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Single action revolvers would probably be well on the way to a slow death if not for the cowboy action crowd.
No Bearcats? ..:eek:

How about quick draw? Any Annie Oakley trick shots?
I'd bet NCG could show Annie a thing or two, but IIRC Annie did mostly rifles. Her favorite for exhibitions was supposedly the Marlin 1891.
 

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Discussion Starter #8
Bearcat? Thank heaven's Ruger still makes them, though they are getting pricey. Will never be without one, again. Made that mistake and won't repeat it. My current Bearcat is one of my favorite SAs and sees more duty as a woods carry gun than any other SA we own. In fact, I really don't think one Bearcat is enough.

You're right about AO. She actually started her shooting career with a shotgun as a market hunter for ducks and geese to support the family. She was truly gifted with eye/hand coordination. Picking up a rifle and shooting it old west style - throw it to your shoulder and shoot, quick - was a natural for her. She never messed with a revolver much.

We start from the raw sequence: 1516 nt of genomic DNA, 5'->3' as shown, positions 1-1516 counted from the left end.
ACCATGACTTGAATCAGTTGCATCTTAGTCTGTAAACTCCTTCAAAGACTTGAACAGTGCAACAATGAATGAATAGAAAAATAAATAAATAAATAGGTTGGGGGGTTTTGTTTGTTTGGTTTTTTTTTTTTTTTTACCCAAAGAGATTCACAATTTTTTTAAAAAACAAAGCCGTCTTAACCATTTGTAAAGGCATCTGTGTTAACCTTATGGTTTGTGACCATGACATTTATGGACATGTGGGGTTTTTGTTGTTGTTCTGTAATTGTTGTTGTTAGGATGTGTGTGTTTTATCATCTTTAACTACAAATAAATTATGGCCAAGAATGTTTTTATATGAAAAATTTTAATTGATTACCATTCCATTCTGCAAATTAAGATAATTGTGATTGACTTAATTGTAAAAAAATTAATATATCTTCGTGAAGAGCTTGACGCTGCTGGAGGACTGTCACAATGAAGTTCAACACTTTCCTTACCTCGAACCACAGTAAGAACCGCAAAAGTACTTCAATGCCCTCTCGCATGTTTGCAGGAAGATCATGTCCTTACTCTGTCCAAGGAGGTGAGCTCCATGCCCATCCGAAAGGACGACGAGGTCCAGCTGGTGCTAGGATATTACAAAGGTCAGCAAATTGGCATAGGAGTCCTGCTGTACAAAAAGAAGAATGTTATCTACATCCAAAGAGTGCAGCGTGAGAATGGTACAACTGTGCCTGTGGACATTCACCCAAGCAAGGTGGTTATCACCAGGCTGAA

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I never hunted with my Super Black Hawk, but it was fun wearing it in the western holster around the farm. It was godawful loud and I had some hot loads for it. I reckon I owned it for maybe 20 years? and sold it as I decided to sell off several guns.
 

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Discussion Starter #11
My first deer "rifle" was a Super Blackhawk. Took my first deer with it.
 

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I have taken deer with rifle, muzzleloader, bow and crossbow but never a handgun. Got to get a load worked up for my SBH and then some practice in before the fall season.